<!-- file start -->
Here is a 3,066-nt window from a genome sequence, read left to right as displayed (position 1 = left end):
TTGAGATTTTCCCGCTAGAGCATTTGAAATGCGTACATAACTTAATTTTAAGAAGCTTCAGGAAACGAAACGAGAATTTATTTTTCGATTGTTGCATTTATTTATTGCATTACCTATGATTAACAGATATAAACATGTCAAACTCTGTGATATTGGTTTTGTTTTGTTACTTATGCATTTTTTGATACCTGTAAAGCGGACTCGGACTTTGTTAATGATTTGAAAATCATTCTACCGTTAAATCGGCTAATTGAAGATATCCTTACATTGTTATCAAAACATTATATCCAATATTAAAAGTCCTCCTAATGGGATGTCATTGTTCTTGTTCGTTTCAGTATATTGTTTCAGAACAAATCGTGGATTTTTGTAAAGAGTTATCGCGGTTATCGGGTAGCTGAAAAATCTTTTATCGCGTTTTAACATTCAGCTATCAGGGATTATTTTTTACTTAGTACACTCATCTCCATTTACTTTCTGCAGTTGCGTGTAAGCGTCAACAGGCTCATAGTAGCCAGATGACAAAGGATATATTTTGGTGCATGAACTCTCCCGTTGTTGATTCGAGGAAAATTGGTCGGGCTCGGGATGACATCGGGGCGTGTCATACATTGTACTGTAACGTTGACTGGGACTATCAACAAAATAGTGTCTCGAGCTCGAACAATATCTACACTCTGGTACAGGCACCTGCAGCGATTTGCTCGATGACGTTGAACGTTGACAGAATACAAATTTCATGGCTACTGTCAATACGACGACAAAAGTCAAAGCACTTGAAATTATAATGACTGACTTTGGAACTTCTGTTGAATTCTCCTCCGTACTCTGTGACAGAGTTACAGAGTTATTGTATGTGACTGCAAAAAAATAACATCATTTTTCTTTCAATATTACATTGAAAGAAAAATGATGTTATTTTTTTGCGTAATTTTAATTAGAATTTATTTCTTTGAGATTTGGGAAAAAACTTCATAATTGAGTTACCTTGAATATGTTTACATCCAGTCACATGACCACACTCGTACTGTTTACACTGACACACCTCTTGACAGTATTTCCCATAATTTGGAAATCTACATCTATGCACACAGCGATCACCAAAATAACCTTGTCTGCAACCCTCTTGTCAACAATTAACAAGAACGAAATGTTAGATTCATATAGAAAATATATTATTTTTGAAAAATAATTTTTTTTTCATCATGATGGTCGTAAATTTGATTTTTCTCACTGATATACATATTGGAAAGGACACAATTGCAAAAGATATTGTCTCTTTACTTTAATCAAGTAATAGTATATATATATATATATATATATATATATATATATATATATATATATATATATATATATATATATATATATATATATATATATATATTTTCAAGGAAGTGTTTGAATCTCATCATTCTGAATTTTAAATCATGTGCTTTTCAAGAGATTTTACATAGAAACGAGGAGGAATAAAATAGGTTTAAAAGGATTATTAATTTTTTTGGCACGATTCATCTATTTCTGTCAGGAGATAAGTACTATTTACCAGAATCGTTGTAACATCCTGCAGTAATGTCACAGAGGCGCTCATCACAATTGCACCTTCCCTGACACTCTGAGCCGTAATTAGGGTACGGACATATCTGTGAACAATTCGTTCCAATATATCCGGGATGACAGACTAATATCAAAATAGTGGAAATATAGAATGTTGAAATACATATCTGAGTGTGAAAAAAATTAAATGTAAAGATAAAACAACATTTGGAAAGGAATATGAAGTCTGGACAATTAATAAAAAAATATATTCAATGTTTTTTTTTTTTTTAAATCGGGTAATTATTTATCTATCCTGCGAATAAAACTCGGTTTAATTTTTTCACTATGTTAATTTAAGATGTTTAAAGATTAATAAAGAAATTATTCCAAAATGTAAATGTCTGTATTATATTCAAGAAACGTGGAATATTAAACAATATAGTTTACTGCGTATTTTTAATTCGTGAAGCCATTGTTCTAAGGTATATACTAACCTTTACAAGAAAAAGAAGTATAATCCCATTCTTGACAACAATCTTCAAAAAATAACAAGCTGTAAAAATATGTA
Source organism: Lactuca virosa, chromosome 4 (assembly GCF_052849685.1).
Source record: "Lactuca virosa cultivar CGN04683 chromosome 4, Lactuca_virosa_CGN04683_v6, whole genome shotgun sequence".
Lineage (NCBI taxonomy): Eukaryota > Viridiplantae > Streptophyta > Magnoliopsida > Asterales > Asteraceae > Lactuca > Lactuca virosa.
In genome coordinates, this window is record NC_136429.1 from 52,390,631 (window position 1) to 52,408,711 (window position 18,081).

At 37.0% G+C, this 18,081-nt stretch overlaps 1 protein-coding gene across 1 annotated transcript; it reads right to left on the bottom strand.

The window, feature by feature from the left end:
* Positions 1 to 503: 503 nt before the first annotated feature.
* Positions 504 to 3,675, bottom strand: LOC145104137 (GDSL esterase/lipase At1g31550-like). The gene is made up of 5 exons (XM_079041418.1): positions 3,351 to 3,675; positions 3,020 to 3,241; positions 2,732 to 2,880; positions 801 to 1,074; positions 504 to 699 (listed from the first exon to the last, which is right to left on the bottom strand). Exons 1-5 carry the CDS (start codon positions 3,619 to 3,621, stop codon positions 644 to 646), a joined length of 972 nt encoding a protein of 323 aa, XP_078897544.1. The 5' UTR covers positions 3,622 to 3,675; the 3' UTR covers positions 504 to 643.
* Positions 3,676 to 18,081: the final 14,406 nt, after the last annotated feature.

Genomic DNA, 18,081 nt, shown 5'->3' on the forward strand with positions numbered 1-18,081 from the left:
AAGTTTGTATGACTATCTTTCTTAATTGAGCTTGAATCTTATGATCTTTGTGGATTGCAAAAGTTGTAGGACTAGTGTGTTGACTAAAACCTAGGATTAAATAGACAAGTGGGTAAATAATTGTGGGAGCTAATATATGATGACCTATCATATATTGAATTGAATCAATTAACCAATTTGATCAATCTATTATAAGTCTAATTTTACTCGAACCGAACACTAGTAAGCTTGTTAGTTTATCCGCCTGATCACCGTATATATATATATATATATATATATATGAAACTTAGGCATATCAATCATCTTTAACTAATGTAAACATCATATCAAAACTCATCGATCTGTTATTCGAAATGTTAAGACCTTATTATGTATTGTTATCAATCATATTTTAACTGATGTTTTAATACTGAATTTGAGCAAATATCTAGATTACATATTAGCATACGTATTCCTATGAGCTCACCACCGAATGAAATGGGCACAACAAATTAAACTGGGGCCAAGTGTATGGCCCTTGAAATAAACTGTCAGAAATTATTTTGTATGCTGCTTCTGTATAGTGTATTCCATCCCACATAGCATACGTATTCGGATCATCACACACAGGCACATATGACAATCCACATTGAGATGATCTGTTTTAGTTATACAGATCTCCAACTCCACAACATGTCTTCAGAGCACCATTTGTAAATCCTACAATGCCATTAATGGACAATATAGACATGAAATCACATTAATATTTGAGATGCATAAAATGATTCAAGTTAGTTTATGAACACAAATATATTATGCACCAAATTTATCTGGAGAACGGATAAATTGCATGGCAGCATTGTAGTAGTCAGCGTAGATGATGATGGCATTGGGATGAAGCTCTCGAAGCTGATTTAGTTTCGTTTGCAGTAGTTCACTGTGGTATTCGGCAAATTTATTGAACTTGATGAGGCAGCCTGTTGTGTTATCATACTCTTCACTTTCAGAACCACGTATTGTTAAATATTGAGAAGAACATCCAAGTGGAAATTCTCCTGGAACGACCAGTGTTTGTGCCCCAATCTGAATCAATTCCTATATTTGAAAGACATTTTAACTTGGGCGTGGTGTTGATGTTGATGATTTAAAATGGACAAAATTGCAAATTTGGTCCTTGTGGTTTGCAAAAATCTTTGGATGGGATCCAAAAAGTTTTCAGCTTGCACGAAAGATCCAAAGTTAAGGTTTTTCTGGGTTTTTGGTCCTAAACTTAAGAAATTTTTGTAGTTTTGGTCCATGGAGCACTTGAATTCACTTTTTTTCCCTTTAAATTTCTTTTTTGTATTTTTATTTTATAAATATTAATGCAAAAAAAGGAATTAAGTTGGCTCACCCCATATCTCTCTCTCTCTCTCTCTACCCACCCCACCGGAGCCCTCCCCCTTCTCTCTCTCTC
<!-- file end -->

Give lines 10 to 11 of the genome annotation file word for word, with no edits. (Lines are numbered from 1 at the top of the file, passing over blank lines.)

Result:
* Positions 504 to 3,675, bottom strand: LOC145104137 (GDSL esterase/lipase At1g31550-like). The gene is made up of 5 exons (XM_079041418.1): positions 3,351 to 3,675; positions 3,020 to 3,241; positions 2,732 to 2,880; positions 801 to 1,074; positions 504 to 699 (listed from the first exon to the last, which is right to left on the bottom strand). Exons 1-5 carry the CDS (start codon positions 3,619 to 3,621, stop codon positions 644 to 646), a joined length of 972 nt encoding a protein of 323 aa, XP_078897544.1. The 5' UTR covers positions 3,622 to 3,675; the 3' UTR covers positions 504 to 643.
* Positions 3,676 to 18,081: the final 14,406 nt, after the last annotated feature.